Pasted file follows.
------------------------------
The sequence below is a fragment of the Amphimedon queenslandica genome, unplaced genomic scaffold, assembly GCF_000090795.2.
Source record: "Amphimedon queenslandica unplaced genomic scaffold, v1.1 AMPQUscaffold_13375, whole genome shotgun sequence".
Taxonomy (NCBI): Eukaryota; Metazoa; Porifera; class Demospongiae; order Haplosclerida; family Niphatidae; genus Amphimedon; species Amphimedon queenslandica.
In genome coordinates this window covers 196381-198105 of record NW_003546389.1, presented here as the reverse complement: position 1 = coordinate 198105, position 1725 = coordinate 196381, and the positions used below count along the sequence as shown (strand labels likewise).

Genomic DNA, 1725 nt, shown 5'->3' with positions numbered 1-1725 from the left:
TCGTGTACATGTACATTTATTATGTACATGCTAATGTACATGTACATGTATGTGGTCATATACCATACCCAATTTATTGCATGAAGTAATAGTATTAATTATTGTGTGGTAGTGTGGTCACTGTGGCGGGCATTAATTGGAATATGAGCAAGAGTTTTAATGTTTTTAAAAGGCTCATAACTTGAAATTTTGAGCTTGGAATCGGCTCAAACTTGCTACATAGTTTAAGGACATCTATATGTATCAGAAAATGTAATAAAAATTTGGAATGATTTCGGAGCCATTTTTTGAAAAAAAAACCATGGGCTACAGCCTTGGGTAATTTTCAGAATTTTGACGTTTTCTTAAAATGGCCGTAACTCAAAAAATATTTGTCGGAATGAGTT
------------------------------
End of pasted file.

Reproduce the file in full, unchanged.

The sequence below is a fragment of the Amphimedon queenslandica genome, unplaced genomic scaffold, assembly GCF_000090795.2.
Source record: "Amphimedon queenslandica unplaced genomic scaffold, v1.1 AMPQUscaffold_13375, whole genome shotgun sequence".
Taxonomy (NCBI): Eukaryota; Metazoa; Porifera; class Demospongiae; order Haplosclerida; family Niphatidae; genus Amphimedon; species Amphimedon queenslandica.
In genome coordinates this window covers 196381-198105 of record NW_003546389.1, presented here as the reverse complement: position 1 = coordinate 198105, position 1725 = coordinate 196381, and the positions used below count along the sequence as shown (strand labels likewise).

Genomic DNA, 1725 nt, shown 5'->3' with positions numbered 1-1725 from the left:
TCGTGTACATGTACATTTATTATGTACATGCTAATGTACATGTACATGTATGTGGTCATATACCATACCCAATTTATTGCATGAAGTAATAGTATTAATTATTGTGTGGTAGTGTGGTCACTGTGGCGGGCATTAATTGGAATATGAGCAAGAGTTTTAATGTTTTTAAAAGGCTCATAACTTGAAATTTTGAGCTTGGAATCGGCTCAAACTTGCTACATAGTTTAAGGACATCTATATGTATCAGAAAATGTAATAAAAATTTGGAATGATTTCGGAGCCATTTTTTGAAAAAAAAACCATGGGCTACAGCCTTGGGTAATTTTCAGAATTTTGACGTTTTCTTAAAATGGCCGTAACTCAAAAAATATTTGTCGGAATGAGTT